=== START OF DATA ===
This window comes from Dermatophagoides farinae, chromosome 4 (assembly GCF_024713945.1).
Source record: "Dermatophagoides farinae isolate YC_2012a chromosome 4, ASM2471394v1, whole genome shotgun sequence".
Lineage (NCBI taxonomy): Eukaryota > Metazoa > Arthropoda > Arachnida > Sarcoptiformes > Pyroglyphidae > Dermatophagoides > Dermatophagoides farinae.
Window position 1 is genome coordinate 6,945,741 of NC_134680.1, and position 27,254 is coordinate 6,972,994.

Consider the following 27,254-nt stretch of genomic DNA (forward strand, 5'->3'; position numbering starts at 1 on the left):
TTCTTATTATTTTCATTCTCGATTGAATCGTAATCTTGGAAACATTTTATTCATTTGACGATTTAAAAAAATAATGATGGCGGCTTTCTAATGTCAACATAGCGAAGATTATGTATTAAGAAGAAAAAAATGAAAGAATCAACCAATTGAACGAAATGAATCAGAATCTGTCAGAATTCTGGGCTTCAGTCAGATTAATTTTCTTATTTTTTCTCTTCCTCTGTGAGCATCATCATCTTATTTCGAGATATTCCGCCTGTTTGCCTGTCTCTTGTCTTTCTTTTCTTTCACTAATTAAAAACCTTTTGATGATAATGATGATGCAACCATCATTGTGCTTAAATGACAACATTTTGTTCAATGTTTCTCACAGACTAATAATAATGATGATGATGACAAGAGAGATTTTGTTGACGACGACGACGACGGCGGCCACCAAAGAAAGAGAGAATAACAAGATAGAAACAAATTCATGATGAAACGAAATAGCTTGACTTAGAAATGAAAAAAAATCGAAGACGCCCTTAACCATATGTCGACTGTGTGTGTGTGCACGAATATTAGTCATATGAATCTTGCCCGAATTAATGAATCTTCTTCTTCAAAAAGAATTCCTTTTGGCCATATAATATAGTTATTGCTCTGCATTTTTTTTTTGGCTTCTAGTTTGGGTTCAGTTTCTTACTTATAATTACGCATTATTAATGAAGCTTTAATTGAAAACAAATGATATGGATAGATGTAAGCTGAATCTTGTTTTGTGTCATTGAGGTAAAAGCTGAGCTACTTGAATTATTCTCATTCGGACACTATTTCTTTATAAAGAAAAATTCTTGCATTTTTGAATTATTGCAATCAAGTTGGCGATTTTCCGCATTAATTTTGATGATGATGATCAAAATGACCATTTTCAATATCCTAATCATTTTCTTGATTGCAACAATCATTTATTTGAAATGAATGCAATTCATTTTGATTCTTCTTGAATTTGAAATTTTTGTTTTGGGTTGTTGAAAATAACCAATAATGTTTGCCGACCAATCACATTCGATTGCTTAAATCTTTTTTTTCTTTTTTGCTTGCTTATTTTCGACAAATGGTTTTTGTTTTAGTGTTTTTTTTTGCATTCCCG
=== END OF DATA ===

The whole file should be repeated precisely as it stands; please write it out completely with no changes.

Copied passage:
This window comes from Dermatophagoides farinae, chromosome 4 (assembly GCF_024713945.1).
Source record: "Dermatophagoides farinae isolate YC_2012a chromosome 4, ASM2471394v1, whole genome shotgun sequence".
Lineage (NCBI taxonomy): Eukaryota > Metazoa > Arthropoda > Arachnida > Sarcoptiformes > Pyroglyphidae > Dermatophagoides > Dermatophagoides farinae.
Window position 1 is genome coordinate 6,945,741 of NC_134680.1, and position 27,254 is coordinate 6,972,994.

Consider the following 27,254-nt stretch of genomic DNA (forward strand, 5'->3'; position numbering starts at 1 on the left):
TTCTTATTATTTTCATTCTCGATTGAATCGTAATCTTGGAAACATTTTATTCATTTGACGATTTAAAAAAATAATGATGGCGGCTTTCTAATGTCAACATAGCGAAGATTATGTATTAAGAAGAAAAAAATGAAAGAATCAACCAATTGAACGAAATGAATCAGAATCTGTCAGAATTCTGGGCTTCAGTCAGATTAATTTTCTTATTTTTTCTCTTCCTCTGTGAGCATCATCATCTTATTTCGAGATATTCCGCCTGTTTGCCTGTCTCTTGTCTTTCTTTTCTTTCACTAATTAAAAACCTTTTGATGATAATGATGATGCAACCATCATTGTGCTTAAATGACAACATTTTGTTCAATGTTTCTCACAGACTAATAATAATGATGATGATGACAAGAGAGATTTTGTTGACGACGACGACGACGGCGGCCACCAAAGAAAGAGAGAATAACAAGATAGAAACAAATTCATGATGAAACGAAATAGCTTGACTTAGAAATGAAAAAAAATCGAAGACGCCCTTAACCATATGTCGACTGTGTGTGTGTGCACGAATATTAGTCATATGAATCTTGCCCGAATTAATGAATCTTCTTCTTCAAAAAGAATTCCTTTTGGCCATATAATATAGTTATTGCTCTGCATTTTTTTTTTGGCTTCTAGTTTGGGTTCAGTTTCTTACTTATAATTACGCATTATTAATGAAGCTTTAATTGAAAACAAATGATATGGATAGATGTAAGCTGAATCTTGTTTTGTGTCATTGAGGTAAAAGCTGAGCTACTTGAATTATTCTCATTCGGACACTATTTCTTTATAAAGAAAAATTCTTGCATTTTTGAATTATTGCAATCAAGTTGGCGATTTTCCGCATTAATTTTGATGATGATGATCAAAATGACCATTTTCAATATCCTAATCATTTTCTTGATTGCAACAATCATTTATTTGAAATGAATGCAATTCATTTTGATTCTTCTTGAATTTGAAATTTTTGTTTTGGGTTGTTGAAAATAACCAATAATGTTTGCCGACCAATCACATTCGATTGCTTAAATCTTTTTTTTCTTTTTTGCTTGCTTATTTTCGACAAATGGTTTTTGTTTTAGTGTTTTTTTTTGCATTCCCG